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Four minutes into my phone call with the assisting pastor of Ark Gospel Church, a Chinese congregation in San Gabriel, California, we are singing.
The pastor, Steven Ho, sings the chorus of “How Great Thou Art.” I attempt “You Raise Me Up,” the love song some churches adopted as a contemporary hymn after Josh Groban popularized it in 2003. Both songs, Ho tells me, are his go-to picks when he sings at his church’s weekly karaoke outreach to the local Chinese community.
Singing is the most successful part of our short conversation. Ho’s English is limited; my Mandarin is nonexistent. We stumble through a few more questions before he politely refers me to Daniel Shiao, the senior pastor of South Bay Church, another Chinese congregation that hosts weekly karaoke.
But before we hang up, Steven blurts out, “I hope that this music can help some people.” He struggles with the words. “They can know that we have a wonderful God. I hope that they know.”
If any place has been predestined to generate gospel karaoke outreach, it’s Los Angeles, a region that’s home to 1.5 million Asian Americans, the nation’s first karaoke bar, and the International Church of the Foursquare Gospel, a Pentecostal denomination founded in the 1920s.
Though unusual, karaoke outreach isn’t complicated: invite people from the community to sing karaoke. Listen to them sing and throw in some gospel favorites. Have fun. Get to know each other. Be there to pray and offer support when people share their struggles with marriages, kids, jobs, and illnesses. Invite anyone interested to other church events. Make disciples.
Both Ark Gospel and South Bay belong to the Foursquare Church, which teaches that Christ’s imminent return should compel believers to global evangelism.
Consequently, the denomination has a colorful history of evangelistic innovation. Its founder, the pioneering female evangelist Aimee Semple McPherson, was one of the first to use radio programs, phonograph records, and moving pictures to spread the gospel.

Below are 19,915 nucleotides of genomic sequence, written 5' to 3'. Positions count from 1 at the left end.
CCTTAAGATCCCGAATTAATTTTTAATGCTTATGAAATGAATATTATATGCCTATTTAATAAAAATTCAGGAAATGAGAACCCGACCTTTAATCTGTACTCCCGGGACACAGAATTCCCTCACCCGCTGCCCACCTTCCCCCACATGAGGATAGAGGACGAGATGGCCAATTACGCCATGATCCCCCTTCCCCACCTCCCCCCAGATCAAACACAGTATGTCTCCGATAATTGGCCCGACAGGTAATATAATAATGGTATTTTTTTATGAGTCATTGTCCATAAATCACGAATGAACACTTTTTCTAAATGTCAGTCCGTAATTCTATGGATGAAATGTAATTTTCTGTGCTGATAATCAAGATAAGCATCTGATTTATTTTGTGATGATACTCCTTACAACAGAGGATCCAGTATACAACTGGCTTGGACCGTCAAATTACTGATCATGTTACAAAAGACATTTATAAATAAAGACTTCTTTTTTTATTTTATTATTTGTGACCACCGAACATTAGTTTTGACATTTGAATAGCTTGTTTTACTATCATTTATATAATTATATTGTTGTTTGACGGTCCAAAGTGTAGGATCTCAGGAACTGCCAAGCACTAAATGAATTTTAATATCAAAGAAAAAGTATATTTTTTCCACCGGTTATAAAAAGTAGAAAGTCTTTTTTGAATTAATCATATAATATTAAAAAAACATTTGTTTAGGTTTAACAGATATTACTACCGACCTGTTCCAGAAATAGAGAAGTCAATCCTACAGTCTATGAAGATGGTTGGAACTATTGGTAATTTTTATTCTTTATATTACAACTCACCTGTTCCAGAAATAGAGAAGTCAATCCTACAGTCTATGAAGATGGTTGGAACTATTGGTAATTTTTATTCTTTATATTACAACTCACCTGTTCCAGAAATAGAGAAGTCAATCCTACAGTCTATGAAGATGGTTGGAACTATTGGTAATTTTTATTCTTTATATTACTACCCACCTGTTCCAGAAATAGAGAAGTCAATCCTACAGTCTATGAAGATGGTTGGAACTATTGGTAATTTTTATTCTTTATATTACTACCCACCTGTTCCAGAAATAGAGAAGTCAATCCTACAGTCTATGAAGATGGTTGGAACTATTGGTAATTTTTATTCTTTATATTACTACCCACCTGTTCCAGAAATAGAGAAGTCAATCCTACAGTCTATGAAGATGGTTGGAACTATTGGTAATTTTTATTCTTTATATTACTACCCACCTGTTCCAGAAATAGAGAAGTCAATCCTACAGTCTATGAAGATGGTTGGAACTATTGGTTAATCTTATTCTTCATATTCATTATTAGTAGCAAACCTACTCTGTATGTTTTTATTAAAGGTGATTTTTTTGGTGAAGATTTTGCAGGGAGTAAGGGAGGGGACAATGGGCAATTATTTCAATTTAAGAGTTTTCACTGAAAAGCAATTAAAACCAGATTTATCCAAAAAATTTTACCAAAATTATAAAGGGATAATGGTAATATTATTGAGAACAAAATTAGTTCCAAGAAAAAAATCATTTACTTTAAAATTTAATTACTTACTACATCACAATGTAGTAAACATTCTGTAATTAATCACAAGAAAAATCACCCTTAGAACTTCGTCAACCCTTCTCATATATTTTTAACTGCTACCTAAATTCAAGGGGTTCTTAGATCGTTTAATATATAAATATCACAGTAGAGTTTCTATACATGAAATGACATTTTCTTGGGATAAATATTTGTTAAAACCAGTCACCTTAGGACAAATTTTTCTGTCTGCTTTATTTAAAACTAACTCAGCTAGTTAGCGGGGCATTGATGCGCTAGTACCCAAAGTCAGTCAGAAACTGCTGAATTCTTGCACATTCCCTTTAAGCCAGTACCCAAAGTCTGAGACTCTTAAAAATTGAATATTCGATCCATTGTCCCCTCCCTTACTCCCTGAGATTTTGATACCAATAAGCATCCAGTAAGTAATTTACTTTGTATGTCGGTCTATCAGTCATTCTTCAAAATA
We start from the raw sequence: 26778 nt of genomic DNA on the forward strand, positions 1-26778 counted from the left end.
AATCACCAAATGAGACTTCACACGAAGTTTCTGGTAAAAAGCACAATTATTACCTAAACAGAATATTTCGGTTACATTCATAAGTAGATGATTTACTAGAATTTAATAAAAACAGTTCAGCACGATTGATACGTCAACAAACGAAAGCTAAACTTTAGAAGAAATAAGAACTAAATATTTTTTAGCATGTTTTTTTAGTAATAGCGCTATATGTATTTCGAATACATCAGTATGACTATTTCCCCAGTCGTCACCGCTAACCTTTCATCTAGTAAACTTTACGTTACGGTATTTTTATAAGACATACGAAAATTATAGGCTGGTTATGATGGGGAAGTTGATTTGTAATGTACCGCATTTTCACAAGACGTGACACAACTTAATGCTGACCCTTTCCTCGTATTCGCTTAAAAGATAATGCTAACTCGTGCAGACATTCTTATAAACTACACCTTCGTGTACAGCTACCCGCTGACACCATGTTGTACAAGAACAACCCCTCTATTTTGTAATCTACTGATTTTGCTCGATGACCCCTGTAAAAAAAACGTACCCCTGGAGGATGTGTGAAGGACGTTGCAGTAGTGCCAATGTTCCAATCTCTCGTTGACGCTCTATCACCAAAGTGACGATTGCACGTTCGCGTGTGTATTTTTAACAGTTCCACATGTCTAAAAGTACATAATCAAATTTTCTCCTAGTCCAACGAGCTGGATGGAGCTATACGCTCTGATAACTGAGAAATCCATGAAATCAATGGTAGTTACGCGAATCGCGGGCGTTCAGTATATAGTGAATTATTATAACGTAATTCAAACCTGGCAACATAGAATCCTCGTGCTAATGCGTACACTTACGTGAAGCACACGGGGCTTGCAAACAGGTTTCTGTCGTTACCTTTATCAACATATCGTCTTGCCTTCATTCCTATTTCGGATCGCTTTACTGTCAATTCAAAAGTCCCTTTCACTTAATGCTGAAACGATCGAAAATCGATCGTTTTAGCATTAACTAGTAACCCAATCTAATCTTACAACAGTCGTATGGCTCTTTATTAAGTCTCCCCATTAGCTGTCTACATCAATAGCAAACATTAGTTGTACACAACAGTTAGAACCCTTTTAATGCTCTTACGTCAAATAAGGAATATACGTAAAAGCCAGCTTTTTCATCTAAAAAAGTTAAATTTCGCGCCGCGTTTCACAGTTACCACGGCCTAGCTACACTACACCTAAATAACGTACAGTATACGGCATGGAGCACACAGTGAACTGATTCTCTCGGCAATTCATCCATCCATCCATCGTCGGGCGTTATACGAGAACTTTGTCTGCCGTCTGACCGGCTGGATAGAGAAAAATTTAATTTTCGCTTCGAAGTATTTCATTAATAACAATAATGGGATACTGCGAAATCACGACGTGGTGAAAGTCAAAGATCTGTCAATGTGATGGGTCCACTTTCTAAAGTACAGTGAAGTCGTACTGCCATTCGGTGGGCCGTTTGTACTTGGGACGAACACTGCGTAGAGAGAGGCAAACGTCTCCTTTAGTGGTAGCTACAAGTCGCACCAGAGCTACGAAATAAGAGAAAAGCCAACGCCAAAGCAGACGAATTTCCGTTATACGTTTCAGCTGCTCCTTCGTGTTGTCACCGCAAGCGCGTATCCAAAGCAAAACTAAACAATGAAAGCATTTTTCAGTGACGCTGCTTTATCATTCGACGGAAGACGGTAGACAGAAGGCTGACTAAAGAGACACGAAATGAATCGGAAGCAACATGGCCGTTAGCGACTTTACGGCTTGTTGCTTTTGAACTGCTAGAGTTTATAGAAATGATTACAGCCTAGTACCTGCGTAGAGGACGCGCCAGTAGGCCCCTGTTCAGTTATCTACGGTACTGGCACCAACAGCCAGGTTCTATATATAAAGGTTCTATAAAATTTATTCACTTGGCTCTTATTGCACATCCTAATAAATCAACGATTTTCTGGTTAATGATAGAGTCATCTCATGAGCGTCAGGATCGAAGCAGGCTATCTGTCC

Many of her efforts focused on jazzing up Sunday services to attract more newcomers. McPherson was famous for the “illustrated” sermons she gave in her L.A. megachurch, complete with lavish scenery, professional lighting, costumes, and props ranging from police motorcycles to live monkeys.
That her sermons’ resembled — in form and expense — nearby Hollywood was controversial, but McPherson was undeterred: “If we can hold the wavering attention and reach the heart of just one sinner through the costumes, the scenery and the properties of the illustrated sermon, the gain is worth all the efforts,” she told Sunset magazine in 1927.
McPherson was ahead of her time. Throughout much of the twentieth century, evangelists strove to make Sunday services entertaining and easily accessible, perhaps reaching a zenith in the “seeker sensitive” megachurch craze of the late 90s, featuring Christian rock bands and coffee bars.
This approach is not yet extinct, but many contemporary evangelistic efforts — like karaoke outreach — are rooted in a belief that the best place to share the gospel isn’t a church pew, no matter how trendy the service.
“A lot of time we are just waiting for people to come to the church,” Shiao explained over the phone. “But they don’t necessarily come. We have to go to people.”
Shiao has good reason to trust the effectiveness of this kind of evangelism.
At age 14, he immigrated to L.A. from Taipei with his family members, who were loosely Taoist. Some friends from school — also Taiwanese immigrants — invited him to play basketball at their church. Over time, Shiao got to know the pastors at the church and eventually converted to Christianity. He served as a missionary to Singapore for three years, and has been pastor of South Bay for the last decade.
“But if my friend first invited me to a church Bible study, I probably would not go,” Shiao admits.
Shiao also said that this was how Jesus himself often ministered. “He doesn’t just wait for people to come,” says Shiao. “Sometimes he will go to people and it involves food or weddings. He connects to them with their daily life.”
And in communities with large populations of Asian immigrants, karaoke is a good way to make that connection.
Source:Washington Post On Faith